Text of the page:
Methods

Study design

A retrospective review was conducted after creation and development of an electronic DCR DATABASE using Microsoft© Access 2012 (Microsoft Corporation) on all patients underwent endoscopic DCR procedure at our institution from July 2013 until June 2014. Appropriate patients’ demographics, diagnoses, radiological evaluation, surgical details, complications, and outcomes were included. Exclusion criteria were posttraumatic lacrimal obstruction, congenital cases, cases with combined other sino-nasal procedures (e.g. septoplasty, turbinate procedures, sinus surgery), cases were both drill & kerisson used together, and cases with follow up less than three months. Institutional review board approval of the study protocol was obtained prior to initiation of the study.

Surgical technique

All patients received a standard preoperative assessment including history & physical examination, endoscopic evaluation, and CT scan of paranasal sinuses to exclude possible sinonasal pathologies. Diagnosis of nasolacrimal duct obstruction was made by classical symptomatic presentation along with fluorescein dye test, and syringing test.

All operations were performed under general anesthesia. Endoscopic DCR was done using a standard surgical technique. For the Osteotomy part of the surgery, two different instruments were used to remove the bone of the maxillary frontal process. In the first group, the powered drill was used; while in the second group the kerisson punch was utilized to get sufficient exposure of the lacrimal sac, see Fig. 1. Once the drill or the kerisson was used, no instrument conversion was allowed. Standard silicone stent was used to stent the lacrimal canaliculi. Operating time represents the duration from lateral nasal mucosal incision till the stent is secured. All surgeries were performed; or under direct supervision, of the two senior surgeons with comparable experience and training (O.M & A.A). Postoperatively, outpatient standardized follow up were scheduled at one week then 1, 3, 6, & 12 months. Further follow up was individualized as per patient cases especially those requiring the other side to be done. Three criteria were used to judge success of the operation: the patient expressed improvement of the epiphora, a positive fluorescein test, and patent fistula during endoscopic examination [5] see Fig. 2.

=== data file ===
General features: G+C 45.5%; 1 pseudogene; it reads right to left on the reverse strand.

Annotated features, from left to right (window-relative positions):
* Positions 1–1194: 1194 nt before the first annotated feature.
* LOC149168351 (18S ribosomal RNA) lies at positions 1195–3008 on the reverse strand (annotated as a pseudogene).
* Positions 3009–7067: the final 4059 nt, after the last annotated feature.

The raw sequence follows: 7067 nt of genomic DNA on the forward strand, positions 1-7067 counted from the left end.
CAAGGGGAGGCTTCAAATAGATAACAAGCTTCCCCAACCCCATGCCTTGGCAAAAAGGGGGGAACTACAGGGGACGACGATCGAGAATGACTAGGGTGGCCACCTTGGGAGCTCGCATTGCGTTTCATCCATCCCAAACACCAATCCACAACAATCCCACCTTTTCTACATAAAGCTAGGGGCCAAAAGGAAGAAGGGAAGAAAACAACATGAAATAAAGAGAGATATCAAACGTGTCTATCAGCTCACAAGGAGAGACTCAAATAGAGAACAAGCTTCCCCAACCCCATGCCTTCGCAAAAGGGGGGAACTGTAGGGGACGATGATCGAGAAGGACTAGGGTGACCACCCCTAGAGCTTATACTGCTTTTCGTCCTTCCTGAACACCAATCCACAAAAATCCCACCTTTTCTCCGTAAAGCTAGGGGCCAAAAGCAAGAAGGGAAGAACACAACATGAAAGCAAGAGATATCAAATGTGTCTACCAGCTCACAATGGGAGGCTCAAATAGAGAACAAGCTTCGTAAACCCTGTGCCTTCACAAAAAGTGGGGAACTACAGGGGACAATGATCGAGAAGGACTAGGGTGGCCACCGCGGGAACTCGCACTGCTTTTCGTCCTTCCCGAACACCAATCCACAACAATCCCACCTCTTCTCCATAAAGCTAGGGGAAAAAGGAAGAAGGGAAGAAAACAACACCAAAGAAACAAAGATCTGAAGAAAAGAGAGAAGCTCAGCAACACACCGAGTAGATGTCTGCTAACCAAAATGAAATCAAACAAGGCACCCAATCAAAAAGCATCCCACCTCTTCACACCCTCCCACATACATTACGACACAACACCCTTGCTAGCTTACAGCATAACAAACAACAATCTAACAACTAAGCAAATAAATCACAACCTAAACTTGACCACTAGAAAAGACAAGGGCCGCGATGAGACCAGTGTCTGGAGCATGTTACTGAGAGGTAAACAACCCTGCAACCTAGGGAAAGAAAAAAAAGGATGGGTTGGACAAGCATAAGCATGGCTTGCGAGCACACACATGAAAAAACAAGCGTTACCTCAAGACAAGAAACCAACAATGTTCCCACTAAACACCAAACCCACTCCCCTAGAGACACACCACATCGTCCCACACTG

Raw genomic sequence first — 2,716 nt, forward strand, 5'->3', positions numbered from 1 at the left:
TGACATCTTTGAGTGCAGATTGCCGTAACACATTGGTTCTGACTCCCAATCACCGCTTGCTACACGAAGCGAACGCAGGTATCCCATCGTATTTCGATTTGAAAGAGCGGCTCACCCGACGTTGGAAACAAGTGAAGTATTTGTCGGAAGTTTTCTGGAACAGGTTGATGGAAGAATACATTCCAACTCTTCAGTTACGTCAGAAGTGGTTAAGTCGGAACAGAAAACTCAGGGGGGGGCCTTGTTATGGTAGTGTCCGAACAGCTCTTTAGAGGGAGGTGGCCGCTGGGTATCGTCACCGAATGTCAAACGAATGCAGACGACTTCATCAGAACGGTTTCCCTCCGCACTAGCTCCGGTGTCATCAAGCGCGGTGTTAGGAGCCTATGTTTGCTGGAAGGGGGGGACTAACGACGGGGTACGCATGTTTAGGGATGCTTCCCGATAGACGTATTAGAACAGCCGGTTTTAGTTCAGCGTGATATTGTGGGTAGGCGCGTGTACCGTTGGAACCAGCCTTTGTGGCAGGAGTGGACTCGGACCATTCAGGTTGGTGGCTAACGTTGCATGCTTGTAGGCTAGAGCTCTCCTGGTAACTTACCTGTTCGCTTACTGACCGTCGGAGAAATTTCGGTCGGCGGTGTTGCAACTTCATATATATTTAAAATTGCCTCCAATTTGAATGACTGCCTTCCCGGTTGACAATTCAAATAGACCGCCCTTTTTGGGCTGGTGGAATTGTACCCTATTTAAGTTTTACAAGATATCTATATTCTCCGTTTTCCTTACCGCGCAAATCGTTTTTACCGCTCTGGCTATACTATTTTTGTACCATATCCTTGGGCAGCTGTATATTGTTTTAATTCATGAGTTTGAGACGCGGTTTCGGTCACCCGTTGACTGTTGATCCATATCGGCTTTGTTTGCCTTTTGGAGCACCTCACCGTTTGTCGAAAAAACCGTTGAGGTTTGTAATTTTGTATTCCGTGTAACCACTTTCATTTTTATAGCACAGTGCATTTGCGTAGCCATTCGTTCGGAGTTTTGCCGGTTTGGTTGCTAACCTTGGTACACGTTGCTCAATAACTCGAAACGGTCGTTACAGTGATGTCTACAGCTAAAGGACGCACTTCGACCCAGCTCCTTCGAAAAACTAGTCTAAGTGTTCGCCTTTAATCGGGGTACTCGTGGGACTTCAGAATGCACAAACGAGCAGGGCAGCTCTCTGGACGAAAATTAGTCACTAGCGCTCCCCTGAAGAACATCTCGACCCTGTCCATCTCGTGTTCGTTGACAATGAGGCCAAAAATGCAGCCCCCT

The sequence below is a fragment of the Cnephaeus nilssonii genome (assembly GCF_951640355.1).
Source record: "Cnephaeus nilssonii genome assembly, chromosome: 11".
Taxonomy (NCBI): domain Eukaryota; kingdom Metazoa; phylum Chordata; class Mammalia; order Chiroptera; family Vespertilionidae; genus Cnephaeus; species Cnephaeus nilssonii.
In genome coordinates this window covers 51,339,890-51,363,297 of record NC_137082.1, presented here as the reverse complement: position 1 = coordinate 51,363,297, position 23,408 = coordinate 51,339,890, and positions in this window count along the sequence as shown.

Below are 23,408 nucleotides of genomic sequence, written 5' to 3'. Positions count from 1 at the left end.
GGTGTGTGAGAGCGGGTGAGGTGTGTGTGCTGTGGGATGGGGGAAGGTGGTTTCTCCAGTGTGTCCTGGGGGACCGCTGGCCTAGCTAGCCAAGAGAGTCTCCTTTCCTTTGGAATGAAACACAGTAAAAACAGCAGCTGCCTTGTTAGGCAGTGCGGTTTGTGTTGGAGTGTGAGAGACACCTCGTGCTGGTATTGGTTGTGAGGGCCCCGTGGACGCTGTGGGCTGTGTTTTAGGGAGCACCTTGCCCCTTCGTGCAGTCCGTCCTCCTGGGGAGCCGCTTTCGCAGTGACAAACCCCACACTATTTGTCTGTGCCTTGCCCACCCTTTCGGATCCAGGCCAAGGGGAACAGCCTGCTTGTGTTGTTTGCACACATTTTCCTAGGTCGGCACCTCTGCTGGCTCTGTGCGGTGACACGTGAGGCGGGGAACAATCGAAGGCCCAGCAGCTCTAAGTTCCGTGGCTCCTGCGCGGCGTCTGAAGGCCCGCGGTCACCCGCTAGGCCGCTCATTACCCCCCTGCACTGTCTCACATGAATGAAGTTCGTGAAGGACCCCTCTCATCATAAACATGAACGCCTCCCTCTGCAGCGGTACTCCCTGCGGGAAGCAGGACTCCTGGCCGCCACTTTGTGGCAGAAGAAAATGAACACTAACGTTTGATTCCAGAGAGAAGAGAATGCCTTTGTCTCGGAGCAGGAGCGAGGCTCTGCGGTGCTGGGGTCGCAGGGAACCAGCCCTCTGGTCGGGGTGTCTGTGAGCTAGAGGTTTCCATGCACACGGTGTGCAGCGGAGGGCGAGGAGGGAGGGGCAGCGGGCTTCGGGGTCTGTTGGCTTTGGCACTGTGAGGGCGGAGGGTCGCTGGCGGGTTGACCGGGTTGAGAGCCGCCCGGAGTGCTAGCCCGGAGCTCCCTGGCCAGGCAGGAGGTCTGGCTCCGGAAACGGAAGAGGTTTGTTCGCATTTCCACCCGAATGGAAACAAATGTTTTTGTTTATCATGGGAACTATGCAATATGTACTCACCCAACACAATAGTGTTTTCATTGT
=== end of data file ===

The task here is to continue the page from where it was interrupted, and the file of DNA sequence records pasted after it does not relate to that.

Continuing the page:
Fig. 1

Instruments compared in this study; namely 90°, 45° kerrison punch, and powered drill

Fig. 2

Three months post operative endoscopic examination showing positive fluorescein test and patent lacrimal fistula

Data were analyzed using SPSS software® (version 16). The Independent two-sample t-test was used to assess significance between variables and a value of P < 0.05 was taken as statistically significant with a confidence interval level of 95 %.

Results

A total of 66 endoscopic DCRs were performed on 59 patients. Forty patients were women and 19 were men, with a mean age of 45 years (range 13–96 years). All 59 patients were local residents without any significant racial difference. Thirty-one cases were done in the right eye and 35 in the left eye. The original diagnosis of primary DCRs (59 cases) was acute, recurrent acute, chronic dacryocystitis, and dacroceles in 44 cases; and functional idiopathic epiphora in 15 patients. All patients failed syringing and fluorescein testing. No surgery was done during the acute phase. See Fig. 3 for an example of a case of dacrocele and Fig. 4 for a case if acute dacrocystitis. Eight cases were revision DCR; of which 4 cases were in each group. Thirty-two cases were done using powered drill technique and 34 utilizing kerrison punch. Postoperative follow-up had a mean duration of 8.2 (range = 3–24) months both groups. The mean time for stent removal was 9.5 weeks for both groups; see Table 1 for complete patients demographics.